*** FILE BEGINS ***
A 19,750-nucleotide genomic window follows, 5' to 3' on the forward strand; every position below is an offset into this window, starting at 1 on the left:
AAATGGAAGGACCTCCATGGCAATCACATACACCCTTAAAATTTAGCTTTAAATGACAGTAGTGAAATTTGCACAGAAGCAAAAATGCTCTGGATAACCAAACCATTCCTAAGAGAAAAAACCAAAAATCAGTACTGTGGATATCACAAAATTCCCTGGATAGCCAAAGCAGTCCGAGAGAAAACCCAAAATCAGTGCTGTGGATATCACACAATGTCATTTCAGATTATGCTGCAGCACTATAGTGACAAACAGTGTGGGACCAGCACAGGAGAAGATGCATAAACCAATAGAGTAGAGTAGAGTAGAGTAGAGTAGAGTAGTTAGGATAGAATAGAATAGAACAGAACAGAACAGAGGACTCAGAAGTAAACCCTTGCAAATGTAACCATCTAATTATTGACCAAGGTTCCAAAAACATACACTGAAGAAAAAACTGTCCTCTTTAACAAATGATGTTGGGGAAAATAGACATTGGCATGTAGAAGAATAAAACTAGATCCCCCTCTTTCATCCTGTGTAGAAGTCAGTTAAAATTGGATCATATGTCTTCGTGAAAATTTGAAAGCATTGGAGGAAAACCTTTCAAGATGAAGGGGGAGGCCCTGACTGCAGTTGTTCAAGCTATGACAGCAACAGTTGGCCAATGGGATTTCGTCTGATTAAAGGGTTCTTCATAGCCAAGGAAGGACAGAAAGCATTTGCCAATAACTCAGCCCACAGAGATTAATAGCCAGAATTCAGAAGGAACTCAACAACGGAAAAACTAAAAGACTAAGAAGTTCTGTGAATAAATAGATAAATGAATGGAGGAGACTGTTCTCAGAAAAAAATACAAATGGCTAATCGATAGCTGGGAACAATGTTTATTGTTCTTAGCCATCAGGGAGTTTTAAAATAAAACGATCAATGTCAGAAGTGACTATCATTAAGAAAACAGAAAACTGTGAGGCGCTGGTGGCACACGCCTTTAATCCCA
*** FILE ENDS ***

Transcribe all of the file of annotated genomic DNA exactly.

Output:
A 19,750-nucleotide genomic window follows, 5' to 3' on the forward strand; every position below is an offset into this window, starting at 1 on the left:
AAATGGAAGGACCTCCATGGCAATCACATACACCCTTAAAATTTAGCTTTAAATGACAGTAGTGAAATTTGCACAGAAGCAAAAATGCTCTGGATAACCAAACCATTCCTAAGAGAAAAAACCAAAAATCAGTACTGTGGATATCACAAAATTCCCTGGATAGCCAAAGCAGTCCGAGAGAAAACCCAAAATCAGTGCTGTGGATATCACACAATGTCATTTCAGATTATGCTGCAGCACTATAGTGACAAACAGTGTGGGACCAGCACAGGAGAAGATGCATAAACCAATAGAGTAGAGTAGAGTAGAGTAGAGTAGAGTAGTTAGGATAGAATAGAATAGAACAGAACAGAACAGAGGACTCAGAAGTAAACCCTTGCAAATGTAACCATCTAATTATTGACCAAGGTTCCAAAAACATACACTGAAGAAAAAACTGTCCTCTTTAACAAATGATGTTGGGGAAAATAGACATTGGCATGTAGAAGAATAAAACTAGATCCCCCTCTTTCATCCTGTGTAGAAGTCAGTTAAAATTGGATCATATGTCTTCGTGAAAATTTGAAAGCATTGGAGGAAAACCTTTCAAGATGAAGGGGGAGGCCCTGACTGCAGTTGTTCAAGCTATGACAGCAACAGTTGGCCAATGGGATTTCGTCTGATTAAAGGGTTCTTCATAGCCAAGGAAGGACAGAAAGCATTTGCCAATAACTCAGCCCACAGAGATTAATAGCCAGAATTCAGAAGGAACTCAACAACGGAAAAACTAAAAGACTAAGAAGTTCTGTGAATAAATAGATAAATGAATGGAGGAGACTGTTCTCAGAAAAAAATACAAATGGCTAATCGATAGCTGGGAACAATGTTTATTGTTCTTAGCCATCAGGGAGTTTTAAAATAAAACGATCAATGTCAGAAGTGACTATCATTAAGAAAACAGAAAACTGTGAGGCGCTGGTGGCACACGCCTTTAATCCCA